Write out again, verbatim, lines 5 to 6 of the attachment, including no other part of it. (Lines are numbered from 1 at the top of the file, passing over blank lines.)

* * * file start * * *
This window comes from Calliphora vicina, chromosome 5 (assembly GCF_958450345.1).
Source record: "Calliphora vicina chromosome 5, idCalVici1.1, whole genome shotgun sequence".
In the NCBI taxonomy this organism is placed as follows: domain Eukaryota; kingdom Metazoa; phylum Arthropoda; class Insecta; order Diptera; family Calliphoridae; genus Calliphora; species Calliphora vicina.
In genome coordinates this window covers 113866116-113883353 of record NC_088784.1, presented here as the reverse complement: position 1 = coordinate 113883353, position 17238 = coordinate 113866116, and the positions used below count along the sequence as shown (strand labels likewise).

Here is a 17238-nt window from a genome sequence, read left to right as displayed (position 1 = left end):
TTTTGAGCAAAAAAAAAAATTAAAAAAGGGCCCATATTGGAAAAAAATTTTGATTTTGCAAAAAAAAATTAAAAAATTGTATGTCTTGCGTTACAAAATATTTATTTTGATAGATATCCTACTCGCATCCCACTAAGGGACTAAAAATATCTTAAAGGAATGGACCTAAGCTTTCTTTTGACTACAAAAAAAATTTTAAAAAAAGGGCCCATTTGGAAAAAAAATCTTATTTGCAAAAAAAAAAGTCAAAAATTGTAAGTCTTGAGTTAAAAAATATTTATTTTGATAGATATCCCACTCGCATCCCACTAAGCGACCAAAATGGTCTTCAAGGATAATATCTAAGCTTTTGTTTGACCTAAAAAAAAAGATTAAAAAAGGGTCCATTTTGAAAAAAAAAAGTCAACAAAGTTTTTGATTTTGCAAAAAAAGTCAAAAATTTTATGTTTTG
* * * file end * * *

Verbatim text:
Here is a 17238-nt window from a genome sequence, read left to right as displayed (position 1 = left end):
TTTTGAGCAAAAAAAAAAATTAAAAAAGGGCCCATATTGGAAAAAAATTTTGATTTTGCAAAAAAAAATTAAAAAATTGTATGTCTTGCGTTACAAAATATTTATTTTGATAGATATCCTACTCGCATCCCACTAAGGGACTAAAAATATCTTAAAGGAATGGACCTAAGCTTTCTTTTGACTACAAAAAAAATTTTAAAAAAAGGGCCCATTTGGAAAAAAAATCTTATTTGCAAAAAAAAAAGTCAAAAATTGTAAGTCTTGAGTTAAAAAATATTTATTTTGATAGATATCCCACTCGCATCCCACTAAGCGACCAAAATGGTCTTCAAGGATAATATCTAAGCTTTTGTTTGACCTAAAAAAAAAGATTAAAAAAGGGTCCATTTTGAAAAAAAAAAGTCAACAAAGTTTTTGATTTTGCAAAAAAAGTCAAAAATTTTATGTTTTG